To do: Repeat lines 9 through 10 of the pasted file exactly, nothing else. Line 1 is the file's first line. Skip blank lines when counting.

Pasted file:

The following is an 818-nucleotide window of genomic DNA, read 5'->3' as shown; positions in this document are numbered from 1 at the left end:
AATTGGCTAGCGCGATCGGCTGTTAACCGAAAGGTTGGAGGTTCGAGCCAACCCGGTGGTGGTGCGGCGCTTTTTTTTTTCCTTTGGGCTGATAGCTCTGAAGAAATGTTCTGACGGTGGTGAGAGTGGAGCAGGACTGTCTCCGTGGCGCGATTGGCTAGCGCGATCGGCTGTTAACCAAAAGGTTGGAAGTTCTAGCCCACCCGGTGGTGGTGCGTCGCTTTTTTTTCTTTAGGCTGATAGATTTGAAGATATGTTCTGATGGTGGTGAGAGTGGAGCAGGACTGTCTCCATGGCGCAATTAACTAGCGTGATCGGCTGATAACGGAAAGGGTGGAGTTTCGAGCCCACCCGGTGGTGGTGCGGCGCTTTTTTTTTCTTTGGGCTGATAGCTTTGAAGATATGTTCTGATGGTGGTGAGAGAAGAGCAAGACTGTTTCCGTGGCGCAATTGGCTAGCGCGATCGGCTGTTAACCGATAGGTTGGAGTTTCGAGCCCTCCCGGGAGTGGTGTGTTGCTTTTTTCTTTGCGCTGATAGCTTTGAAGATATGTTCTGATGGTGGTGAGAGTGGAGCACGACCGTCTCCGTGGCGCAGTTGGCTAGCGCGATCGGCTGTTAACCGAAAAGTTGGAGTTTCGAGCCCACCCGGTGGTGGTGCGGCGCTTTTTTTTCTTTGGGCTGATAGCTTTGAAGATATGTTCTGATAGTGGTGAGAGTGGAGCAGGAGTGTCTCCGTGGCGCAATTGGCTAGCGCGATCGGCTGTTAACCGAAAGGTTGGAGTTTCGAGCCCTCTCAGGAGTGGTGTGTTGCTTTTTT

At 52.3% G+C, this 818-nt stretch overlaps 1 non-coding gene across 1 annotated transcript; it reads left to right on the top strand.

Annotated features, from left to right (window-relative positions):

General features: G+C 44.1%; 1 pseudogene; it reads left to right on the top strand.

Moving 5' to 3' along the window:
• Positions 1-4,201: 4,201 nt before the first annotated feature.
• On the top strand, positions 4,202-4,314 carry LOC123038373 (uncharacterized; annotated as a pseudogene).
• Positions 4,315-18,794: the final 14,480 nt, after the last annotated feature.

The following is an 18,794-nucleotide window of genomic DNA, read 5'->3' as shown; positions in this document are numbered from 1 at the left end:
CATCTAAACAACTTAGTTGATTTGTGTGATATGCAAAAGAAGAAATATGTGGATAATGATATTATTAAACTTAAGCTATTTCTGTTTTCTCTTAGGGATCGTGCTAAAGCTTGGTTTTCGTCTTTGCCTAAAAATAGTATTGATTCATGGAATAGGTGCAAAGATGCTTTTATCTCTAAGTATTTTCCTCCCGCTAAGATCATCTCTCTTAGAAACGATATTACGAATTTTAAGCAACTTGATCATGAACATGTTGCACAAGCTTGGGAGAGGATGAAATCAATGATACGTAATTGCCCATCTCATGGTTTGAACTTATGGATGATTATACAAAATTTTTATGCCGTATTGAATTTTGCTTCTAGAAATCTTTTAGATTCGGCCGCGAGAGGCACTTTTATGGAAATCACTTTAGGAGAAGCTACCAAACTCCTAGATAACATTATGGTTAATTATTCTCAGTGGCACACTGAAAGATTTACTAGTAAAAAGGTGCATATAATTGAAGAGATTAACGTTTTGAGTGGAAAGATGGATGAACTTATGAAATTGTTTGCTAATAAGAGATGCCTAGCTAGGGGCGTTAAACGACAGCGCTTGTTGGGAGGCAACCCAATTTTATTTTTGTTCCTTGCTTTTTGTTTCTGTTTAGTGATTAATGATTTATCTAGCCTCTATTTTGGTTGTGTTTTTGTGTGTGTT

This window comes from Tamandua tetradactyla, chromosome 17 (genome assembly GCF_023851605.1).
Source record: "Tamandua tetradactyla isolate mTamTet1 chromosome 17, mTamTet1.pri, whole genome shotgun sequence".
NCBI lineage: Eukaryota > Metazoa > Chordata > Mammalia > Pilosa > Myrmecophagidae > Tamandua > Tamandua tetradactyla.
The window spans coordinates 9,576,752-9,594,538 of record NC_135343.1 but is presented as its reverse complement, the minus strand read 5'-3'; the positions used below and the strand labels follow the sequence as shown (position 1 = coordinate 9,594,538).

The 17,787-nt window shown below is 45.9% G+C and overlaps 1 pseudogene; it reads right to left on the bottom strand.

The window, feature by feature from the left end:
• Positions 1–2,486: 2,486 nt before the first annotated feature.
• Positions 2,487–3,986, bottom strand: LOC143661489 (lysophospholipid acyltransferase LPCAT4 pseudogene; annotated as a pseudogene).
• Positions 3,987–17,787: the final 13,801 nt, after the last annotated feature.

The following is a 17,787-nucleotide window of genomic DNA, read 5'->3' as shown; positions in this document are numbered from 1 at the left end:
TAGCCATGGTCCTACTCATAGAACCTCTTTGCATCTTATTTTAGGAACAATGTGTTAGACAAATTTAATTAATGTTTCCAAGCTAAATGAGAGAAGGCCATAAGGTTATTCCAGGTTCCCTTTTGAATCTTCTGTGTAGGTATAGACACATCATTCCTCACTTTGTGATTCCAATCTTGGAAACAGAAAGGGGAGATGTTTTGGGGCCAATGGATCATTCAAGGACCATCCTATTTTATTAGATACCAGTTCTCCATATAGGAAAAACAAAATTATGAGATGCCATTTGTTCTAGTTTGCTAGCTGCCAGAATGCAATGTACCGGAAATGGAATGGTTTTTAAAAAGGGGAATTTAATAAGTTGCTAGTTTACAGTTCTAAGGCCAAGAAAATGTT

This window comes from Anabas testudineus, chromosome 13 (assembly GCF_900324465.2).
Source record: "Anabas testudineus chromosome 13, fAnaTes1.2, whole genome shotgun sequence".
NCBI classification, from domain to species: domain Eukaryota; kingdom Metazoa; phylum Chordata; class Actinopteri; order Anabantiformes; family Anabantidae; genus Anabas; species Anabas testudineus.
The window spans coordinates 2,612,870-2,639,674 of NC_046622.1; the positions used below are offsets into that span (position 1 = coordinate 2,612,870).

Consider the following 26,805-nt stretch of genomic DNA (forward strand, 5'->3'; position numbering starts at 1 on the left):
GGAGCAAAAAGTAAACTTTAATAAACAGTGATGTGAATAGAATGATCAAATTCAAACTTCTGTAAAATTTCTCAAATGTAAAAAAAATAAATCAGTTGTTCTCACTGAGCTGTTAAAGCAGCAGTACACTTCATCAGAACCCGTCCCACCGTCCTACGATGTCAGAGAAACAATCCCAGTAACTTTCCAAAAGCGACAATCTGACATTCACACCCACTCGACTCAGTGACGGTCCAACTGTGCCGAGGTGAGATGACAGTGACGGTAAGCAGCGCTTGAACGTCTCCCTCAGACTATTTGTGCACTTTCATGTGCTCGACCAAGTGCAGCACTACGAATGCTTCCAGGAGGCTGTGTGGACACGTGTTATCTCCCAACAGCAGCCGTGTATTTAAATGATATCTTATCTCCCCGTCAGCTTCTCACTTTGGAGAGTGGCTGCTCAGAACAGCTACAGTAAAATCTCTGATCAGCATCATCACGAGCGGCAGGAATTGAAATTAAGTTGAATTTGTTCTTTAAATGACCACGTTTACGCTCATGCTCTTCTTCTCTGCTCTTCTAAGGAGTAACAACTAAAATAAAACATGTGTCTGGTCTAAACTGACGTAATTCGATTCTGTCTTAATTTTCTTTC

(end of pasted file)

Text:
• Positions 4,315-18,794: the final 14,480 nt, after the last annotated feature.

The following is an 18,794-nucleotide window of genomic DNA, read 5'->3' as shown; positions in this document are numbered from 1 at the left end: